Living Lent…

in the Fast Lane. Wherein Yr. Obdt. Svt begins with a confession:

I’m pretty lousy at doing Lent. So I’m a natural for yakking about it since (just between you and me) you’re pretty lousy at it too, no? Seriously, who says, “I am the most awesome penitent of all time!”

We all do a lousy job at Lent, by and large, because Lent is about repentance and mortification and preparation for death with Jesus on the cross and  self-donating love that resolutely puts aside our own wants, needs, and  desires aside in favor of obedience to God and the love of our neighbor. And, come on, who wants that?

What I want is what Iwant. I want a salvation that comes with the praises of this world. I  want people applauding me, understanding me, acclaiming my goodness and  intelligence. I want cash prizes and awards ceremonies where (after the  tearful tribute from, say, the Pope which concludes, “Thanks Mark. I  have learned so much from you!”) the people I admire most in  this world leap to their feet and drown me with thunderous applause and  roses. I want pan-fried oysters and lots of ‘em, followed by chocolate  and some favorite movie or book to curl up with. I want leisure to  finally work on that novel I’ve been noodling. I want a prayer life in  which I am given to instantly see and understand divine mysteries and  pain is simply a theoretical problem that, at worst, troubles somebody  else. I want to be seen as generous, but I don’t want it to cost me  anything. I want to have solid abstract answers to the problem of  suffering without needing to actually have any contact with icky,  suffering people. I want to be 19 forever, with a hundred bucks in my  pocket and all the insolence of youth propelling me into a future where  the world is mine, babes are free for the taking, and responsibility is  for suckers, all under a smiling summer sun.

In short, I want God  to finally get over his intractable hostility to the world, the flesh,  and the devil and broker some kind of reasonable compromise between  holiness and selfishness. Can’t we all just get along?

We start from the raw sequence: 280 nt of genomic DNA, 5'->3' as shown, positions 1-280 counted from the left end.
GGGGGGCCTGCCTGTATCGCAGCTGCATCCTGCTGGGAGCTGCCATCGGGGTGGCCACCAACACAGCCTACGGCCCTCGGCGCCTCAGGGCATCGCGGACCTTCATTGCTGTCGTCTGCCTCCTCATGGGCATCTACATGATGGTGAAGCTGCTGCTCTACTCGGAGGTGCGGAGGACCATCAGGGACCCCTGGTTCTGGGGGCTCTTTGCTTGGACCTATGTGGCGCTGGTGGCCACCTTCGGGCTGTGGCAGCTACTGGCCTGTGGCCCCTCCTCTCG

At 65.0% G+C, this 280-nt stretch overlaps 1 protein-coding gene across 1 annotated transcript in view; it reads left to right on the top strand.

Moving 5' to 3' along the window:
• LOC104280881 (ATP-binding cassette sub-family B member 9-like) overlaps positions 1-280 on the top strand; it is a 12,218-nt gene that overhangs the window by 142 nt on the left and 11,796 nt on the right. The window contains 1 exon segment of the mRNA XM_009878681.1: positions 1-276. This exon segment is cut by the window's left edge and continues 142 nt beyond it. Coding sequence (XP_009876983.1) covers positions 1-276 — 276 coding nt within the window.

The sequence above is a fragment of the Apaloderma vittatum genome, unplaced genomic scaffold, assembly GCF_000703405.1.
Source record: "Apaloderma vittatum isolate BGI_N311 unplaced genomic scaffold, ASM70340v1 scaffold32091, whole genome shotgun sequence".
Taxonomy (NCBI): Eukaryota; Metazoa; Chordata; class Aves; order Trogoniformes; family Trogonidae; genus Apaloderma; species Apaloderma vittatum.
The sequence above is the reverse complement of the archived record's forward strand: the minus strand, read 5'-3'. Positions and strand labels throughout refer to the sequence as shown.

Going into the desert

Lent is the reminder that all this sort of thinking is, well, ashes. Bupkis. Skubala. “Refuse”—as English translators of Scripture politely put it.  It’s the reminder that this passing world is passing indeed and that  none of that stuff is going to matter in the final analysis.  Lent is for focusing the mind, heart, and spirit on God: for getting  away from it all, not on an all-expense-paid Lenten Caribbean Cruise,  but to the desert.

That’s the first thing to notice about Lent:  the desert….. (Go here to read the rest.)

  • http://redcardigan.blogspot.com/ Erin Manning

    Any chance, Mark, you might give up the adjective “butthurt” for Lent? :)

    I speak not as a Reactionary or a defender of them (well, you know that) but as an English major who gets tired of overused adjectives wherever they might occur. And as a mom the expression *always* gives me flashbacks to the days of dealing with diaper-rash, which makes me more sympathetic to the people labeled with this term than I probably ought to be. Surely there’s a better descriptive adjective out there–I mean, you’re the guy who came up with things like Menacing Visigoths of Tolerance, for heaven’s sake!

    • chezami

      Ooooh! English major critique. That hits where it hurts. :) Okay. I’ll scale back. But it is a great word and so descriptive of Reactionary bullying self-pity.

      • http://redcardigan.blogspot.com/ Erin Manning

        Sir, you are a gentleman and a scholar. :)

        • Faithr

          Thank you so much for this Erin! I hate and abhor that word and frankly the minute I see it in Shea’s post I stop reading and move off. Terrible word. Please, things in life are crude and ugly enough. Let’s not manufacture more.

        • freddy

          Yes, thank you, Erin! I pretty much have the same reaction to the word as Faithr. I find the word a sad distraction — and I stop reading. I thought maybe it was just me being a lit. loving lily pearl clutcher.

      • She-Who-Must-Not-Be-Named

        I’ll be the lone voice of dissent here. I actually giggle just a little bit every time I read that word. In my world, giggles are in short supply of late, so please don’t totally remove that word from your blog lexicon. As you are so fond of saying, “Hi, I’m 12. This is funny.” Pax Christi, la tua sorella piccola.

      • Marthe Lépine

        I have a suggestion: The word “crybaby” would perfectly convey the same idea but with less offensive overtones for some people…

  • freddy

    Beautiful article! Will be re-reading as lent progresses.

    (It’s funny, but your intro resonated with me so that I think I could have written it in my sleep; changing “babes” for “dudes” but definitely keeping the oysters!)

    I used to think that Lent was about getting away from the world to get “back” to God. But who gets a “desert vacation?” Lent is really about getting *into* the world, and getting closer to God, as you’ve pointed out. Christ fasting in the desert and Christ preaching the beatitudes are inextricably linked.

    God bless you.

  • KM

    This article resonated with me and will be one of my favorites. Thank you and God bless you.

  • Marthe Lépine

    I really liked the article too, very good and common-sense advice. And I also noted that it does answer some of the questions that had been nagging me lately. Thank you, Mark.


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